Meat aspic

Beef consommé has a much stronger flavor than beef broth so if your recipe asks for beef broth – condensed or regular - you will need to slowly dilute consommé with water to reduce some of the beefiness.

Consommé is thought to have evolved in the Middle Ages, as a shift from the typical thick soups and pottages consumed by poorer people. Because consommé needed plenty of meat to make, it became popular with those who were rich.

At this time, consommé actually referred to the process rather than the finished dish and there was even a sweeter version of consommé in which preserved and dried fruits were added to a clear base made from gelatin – probably the earliest version of today’s jello!

Consommé kept its reputation as food for the wealthy for many centuries and during this time, consommés were created with specific names. One such consommé was Consommé Olga, made with scallops. This consommé was served as a First Class appetizer on the Titanic on the night before it sank in 1912.

As lifestyle and diets altered during the twentieth century, consommé as a dish began to disappear from kitchens and by the 1980s – along with the decline in formal dining – consommé had pretty much vanished from menus with the exception of a few select restaurants.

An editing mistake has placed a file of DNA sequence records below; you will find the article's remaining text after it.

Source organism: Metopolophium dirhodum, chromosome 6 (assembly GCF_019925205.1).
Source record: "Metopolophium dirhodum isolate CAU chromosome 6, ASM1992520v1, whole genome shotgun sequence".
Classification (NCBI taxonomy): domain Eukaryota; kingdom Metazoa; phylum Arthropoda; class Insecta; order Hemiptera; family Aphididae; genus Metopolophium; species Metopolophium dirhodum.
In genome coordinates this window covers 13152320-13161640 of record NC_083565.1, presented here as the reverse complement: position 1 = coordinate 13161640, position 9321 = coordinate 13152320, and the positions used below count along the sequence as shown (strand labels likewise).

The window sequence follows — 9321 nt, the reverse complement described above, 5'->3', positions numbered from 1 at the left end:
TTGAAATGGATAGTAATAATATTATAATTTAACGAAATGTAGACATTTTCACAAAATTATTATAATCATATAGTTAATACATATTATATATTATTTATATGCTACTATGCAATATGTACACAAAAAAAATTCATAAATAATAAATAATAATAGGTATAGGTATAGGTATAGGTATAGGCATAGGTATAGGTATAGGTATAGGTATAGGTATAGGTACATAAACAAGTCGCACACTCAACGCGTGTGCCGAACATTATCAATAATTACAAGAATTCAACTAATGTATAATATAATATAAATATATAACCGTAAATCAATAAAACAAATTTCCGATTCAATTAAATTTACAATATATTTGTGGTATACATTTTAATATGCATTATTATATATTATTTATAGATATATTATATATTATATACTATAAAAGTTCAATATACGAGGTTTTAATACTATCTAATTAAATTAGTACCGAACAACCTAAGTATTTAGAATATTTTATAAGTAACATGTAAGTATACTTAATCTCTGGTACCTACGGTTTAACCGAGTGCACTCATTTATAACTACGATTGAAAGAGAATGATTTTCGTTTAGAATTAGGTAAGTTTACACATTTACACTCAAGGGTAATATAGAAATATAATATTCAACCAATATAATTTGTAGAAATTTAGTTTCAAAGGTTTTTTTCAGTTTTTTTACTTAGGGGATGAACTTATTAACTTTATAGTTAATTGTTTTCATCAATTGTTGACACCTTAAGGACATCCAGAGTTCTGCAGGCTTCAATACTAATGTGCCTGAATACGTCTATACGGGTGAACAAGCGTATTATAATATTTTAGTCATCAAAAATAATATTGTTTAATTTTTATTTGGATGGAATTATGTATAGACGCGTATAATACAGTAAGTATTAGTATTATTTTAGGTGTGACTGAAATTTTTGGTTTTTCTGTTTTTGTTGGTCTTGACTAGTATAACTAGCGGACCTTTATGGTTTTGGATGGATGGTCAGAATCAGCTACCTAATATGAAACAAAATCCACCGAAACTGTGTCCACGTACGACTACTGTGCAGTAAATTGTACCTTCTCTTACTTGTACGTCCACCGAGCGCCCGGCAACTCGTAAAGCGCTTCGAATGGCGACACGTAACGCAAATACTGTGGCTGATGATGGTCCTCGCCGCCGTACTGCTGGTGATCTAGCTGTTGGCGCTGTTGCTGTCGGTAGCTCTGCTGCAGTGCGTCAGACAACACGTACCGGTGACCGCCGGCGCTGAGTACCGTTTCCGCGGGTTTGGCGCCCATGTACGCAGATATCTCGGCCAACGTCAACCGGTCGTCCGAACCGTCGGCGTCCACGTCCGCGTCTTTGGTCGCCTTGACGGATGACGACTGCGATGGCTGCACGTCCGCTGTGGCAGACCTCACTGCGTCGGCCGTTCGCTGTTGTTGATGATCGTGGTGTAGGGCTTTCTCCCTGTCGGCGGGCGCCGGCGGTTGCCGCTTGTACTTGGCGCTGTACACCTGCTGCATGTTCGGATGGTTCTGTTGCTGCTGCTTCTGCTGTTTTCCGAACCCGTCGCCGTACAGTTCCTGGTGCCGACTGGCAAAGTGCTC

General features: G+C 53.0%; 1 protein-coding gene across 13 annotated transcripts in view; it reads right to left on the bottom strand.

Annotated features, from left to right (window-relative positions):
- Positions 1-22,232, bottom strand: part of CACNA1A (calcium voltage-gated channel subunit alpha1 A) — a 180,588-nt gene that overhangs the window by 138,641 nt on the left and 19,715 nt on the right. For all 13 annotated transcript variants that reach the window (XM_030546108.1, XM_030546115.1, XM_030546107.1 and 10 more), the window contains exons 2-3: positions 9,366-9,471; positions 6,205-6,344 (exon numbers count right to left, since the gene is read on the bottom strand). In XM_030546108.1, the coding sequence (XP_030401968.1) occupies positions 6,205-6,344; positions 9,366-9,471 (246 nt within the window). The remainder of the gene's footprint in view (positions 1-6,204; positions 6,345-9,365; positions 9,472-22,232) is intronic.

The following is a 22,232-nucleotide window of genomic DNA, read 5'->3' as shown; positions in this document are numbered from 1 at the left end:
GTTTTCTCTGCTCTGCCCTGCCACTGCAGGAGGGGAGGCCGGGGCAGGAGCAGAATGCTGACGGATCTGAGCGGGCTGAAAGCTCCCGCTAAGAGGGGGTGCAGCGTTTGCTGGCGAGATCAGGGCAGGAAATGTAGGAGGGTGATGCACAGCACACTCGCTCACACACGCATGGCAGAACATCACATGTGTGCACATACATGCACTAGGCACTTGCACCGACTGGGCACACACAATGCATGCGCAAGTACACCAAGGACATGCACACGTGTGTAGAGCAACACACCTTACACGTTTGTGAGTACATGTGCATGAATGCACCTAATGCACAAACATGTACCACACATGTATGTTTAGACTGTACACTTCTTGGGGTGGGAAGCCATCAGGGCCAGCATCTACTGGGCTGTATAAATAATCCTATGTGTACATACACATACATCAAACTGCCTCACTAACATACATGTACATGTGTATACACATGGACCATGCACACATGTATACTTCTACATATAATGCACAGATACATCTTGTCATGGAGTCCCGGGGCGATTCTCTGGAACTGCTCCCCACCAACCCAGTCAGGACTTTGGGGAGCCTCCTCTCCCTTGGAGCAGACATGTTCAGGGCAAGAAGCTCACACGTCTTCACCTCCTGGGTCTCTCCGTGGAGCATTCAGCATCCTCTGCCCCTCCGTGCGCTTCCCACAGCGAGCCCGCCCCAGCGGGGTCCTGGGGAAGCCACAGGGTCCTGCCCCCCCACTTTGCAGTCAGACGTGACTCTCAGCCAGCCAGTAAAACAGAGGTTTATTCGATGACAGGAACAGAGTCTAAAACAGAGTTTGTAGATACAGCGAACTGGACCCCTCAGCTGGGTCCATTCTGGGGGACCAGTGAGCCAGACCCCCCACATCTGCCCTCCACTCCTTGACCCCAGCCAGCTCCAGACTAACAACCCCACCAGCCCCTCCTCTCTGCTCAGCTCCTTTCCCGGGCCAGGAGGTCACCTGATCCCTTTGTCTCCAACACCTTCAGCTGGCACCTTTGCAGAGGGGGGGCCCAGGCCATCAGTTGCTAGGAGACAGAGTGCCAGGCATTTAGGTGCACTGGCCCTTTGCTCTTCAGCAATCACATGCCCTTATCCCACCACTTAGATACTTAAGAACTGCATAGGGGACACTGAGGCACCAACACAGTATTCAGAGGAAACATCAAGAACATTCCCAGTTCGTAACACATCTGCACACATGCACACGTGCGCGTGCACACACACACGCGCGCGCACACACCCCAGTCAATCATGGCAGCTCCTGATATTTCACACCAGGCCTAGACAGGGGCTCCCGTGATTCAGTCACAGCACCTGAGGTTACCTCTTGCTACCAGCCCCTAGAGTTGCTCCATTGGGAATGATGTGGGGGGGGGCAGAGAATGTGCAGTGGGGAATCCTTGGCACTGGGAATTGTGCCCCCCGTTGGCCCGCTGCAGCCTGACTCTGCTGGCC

With some nutritionists focusing on the value of homemade bone broths, some people are starting to make broths at home once more. This means that consommé may also begin to re-emerge, not least because the taste from a good quality or homemade consommé is a long way from that of a can of beef broth.

Broth with egg in plate

How Easy Is It to Make Beef Consommé?

Beef consommé can be made at home, but although it does not take too long to prepare the ingredients, the cooking and straining does take time.

A beef consommé is made from lean minced or ground beef, mirepoix (onion, celery and carrot), seasonings, chopped tomato, cold beef stock and whisked egg white. You can also use homemade or store bought beef broth in place of the beef stock.